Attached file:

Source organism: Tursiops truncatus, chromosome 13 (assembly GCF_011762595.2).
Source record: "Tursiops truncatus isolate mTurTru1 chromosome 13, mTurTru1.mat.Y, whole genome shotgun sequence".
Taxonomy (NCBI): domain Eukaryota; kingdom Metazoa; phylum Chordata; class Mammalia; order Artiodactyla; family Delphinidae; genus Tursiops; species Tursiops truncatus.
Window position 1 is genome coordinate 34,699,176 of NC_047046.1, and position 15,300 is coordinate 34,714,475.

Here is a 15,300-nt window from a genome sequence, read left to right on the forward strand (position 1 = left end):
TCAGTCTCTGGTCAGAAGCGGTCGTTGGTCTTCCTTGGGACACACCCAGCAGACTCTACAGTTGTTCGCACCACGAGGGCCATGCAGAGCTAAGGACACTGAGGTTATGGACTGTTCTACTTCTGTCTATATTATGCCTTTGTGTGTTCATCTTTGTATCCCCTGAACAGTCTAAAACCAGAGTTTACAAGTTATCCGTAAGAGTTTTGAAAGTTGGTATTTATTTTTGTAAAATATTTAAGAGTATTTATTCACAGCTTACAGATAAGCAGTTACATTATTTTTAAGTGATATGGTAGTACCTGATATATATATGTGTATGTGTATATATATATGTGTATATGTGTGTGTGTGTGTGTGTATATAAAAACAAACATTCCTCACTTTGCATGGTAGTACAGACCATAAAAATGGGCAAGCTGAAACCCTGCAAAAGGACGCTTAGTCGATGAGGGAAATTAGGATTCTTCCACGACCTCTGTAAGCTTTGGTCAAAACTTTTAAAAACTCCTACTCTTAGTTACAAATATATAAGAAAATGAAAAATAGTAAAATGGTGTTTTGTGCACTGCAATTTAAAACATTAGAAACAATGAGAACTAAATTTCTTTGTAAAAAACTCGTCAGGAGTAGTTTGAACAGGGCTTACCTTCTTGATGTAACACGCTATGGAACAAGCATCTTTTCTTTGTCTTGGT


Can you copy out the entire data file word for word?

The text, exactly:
Source organism: Tursiops truncatus, chromosome 13 (assembly GCF_011762595.2).
Source record: "Tursiops truncatus isolate mTurTru1 chromosome 13, mTurTru1.mat.Y, whole genome shotgun sequence".
Taxonomy (NCBI): domain Eukaryota; kingdom Metazoa; phylum Chordata; class Mammalia; order Artiodactyla; family Delphinidae; genus Tursiops; species Tursiops truncatus.
Window position 1 is genome coordinate 34,699,176 of NC_047046.1, and position 15,300 is coordinate 34,714,475.

Here is a 15,300-nt window from a genome sequence, read left to right on the forward strand (position 1 = left end):
TCAGTCTCTGGTCAGAAGCGGTCGTTGGTCTTCCTTGGGACACACCCAGCAGACTCTACAGTTGTTCGCACCACGAGGGCCATGCAGAGCTAAGGACACTGAGGTTATGGACTGTTCTACTTCTGTCTATATTATGCCTTTGTGTGTTCATCTTTGTATCCCCTGAACAGTCTAAAACCAGAGTTTACAAGTTATCCGTAAGAGTTTTGAAAGTTGGTATTTATTTTTGTAAAATATTTAAGAGTATTTATTCACAGCTTACAGATAAGCAGTTACATTATTTTTAAGTGATATGGTAGTACCTGATATATATATGTGTATGTGTATATATATATGTGTATATGTGTGTGTGTGTGTGTGTATATAAAAACAAACATTCCTCACTTTGCATGGTAGTACAGACCATAAAAATGGGCAAGCTGAAACCCTGCAAAAGGACGCTTAGTCGATGAGGGAAATTAGGATTCTTCCACGACCTCTGTAAGCTTTGGTCAAAACTTTTAAAAACTCCTACTCTTAGTTACAAATATATAAGAAAATGAAAAATAGTAAAATGGTGTTTTGTGCACTGCAATTTAAAACATTAGAAACAATGAGAACTAAATTTCTTTGTAAAAAACTCGTCAGGAGTAGTTTGAACAGGGCTTACCTTCTTGATGTAACACGCTATGGAACAAGCATCTTTTCTTTGTCTTGGT